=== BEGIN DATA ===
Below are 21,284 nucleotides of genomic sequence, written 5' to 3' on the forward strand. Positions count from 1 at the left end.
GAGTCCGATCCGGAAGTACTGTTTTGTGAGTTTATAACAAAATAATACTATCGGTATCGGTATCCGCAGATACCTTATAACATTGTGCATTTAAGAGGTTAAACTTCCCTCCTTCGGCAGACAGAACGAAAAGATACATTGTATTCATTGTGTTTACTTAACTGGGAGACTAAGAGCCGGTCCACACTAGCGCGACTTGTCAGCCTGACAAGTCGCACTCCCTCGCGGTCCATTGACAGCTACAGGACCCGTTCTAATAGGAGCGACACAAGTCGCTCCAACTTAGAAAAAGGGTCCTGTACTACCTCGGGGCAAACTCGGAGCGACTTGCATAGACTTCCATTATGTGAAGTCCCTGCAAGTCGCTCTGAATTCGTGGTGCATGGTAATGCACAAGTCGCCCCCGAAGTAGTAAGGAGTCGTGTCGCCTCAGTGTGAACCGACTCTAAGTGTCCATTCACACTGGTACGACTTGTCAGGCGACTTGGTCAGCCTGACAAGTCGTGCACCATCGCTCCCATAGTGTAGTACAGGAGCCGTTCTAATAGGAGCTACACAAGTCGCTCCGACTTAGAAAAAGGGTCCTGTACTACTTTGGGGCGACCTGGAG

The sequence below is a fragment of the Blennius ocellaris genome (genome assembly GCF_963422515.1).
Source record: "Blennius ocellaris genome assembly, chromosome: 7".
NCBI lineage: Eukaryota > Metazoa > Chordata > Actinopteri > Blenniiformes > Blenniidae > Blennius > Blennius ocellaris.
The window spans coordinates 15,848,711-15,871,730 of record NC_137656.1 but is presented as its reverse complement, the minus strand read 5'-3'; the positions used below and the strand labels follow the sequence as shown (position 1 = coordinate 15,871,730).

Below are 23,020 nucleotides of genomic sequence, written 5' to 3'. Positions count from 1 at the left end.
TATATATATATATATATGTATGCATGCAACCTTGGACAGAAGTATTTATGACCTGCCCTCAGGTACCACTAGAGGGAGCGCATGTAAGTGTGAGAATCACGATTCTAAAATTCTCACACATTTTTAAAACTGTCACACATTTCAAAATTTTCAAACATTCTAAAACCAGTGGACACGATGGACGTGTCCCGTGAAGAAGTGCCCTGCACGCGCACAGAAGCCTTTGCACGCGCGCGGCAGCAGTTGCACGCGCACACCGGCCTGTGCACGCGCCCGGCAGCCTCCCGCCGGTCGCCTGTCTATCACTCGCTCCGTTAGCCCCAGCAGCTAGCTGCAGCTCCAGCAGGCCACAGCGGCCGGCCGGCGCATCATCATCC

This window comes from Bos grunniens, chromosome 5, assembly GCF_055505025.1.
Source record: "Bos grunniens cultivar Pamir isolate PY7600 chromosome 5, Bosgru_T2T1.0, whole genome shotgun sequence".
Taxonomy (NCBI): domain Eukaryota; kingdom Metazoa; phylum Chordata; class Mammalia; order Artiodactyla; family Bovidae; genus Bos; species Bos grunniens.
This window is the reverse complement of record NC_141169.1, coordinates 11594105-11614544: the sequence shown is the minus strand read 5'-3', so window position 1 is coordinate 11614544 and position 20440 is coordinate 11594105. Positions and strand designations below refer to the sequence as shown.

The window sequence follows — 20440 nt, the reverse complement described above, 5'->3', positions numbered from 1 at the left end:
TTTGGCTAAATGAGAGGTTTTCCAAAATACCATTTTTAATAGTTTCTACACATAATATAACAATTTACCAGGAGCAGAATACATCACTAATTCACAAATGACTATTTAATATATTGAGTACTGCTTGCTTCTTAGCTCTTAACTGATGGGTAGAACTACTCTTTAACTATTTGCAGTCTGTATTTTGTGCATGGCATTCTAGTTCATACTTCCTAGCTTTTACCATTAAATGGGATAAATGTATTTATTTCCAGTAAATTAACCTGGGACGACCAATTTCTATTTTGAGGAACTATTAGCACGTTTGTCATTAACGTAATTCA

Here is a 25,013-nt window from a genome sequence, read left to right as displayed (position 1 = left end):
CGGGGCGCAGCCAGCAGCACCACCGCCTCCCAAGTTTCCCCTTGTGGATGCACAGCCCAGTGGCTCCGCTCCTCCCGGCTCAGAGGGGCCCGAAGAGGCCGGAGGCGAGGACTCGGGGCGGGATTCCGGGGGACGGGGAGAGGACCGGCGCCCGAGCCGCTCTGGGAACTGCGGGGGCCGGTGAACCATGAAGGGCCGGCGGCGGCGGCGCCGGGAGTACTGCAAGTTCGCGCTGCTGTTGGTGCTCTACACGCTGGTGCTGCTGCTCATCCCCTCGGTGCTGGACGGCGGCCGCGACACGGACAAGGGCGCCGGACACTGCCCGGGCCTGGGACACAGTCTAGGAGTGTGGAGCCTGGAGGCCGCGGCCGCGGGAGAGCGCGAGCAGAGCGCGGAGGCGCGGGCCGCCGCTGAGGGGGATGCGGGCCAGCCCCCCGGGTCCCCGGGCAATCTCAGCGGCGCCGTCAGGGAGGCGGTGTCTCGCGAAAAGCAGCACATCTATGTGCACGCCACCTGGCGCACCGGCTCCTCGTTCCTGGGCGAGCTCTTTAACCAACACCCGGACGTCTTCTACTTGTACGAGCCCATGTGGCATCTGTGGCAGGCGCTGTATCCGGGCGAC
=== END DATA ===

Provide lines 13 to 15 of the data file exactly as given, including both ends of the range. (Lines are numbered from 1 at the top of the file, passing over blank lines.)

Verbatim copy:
The window sequence follows — 20440 nt, the reverse complement described above, 5'->3', positions numbered from 1 at the left end:
TTTGGCTAAATGAGAGGTTTTCCAAAATACCATTTTTAATAGTTTCTACACATAATATAACAATTTACCAGGAGCAGAATACATCACTAATTCACAAATGACTATTTAATATATTGAGTACTGCTTGCTTCTTAGCTCTTAACTGATGGGTAGAACTACTCTTTAACTATTTGCAGTCTGTATTTTGTGCATGGCATTCTAGTTCATACTTCCTAGCTTTTACCATTAAATGGGATAAATGTATTTATTTCCAGTAAATTAACCTGGGACGACCAATTTCTATTTTGAGGAACTATTAGCACGTTTGTCATTAACGTAATTCA

Here is a 25,013-nt window from a genome sequence, read left to right as displayed (position 1 = left end):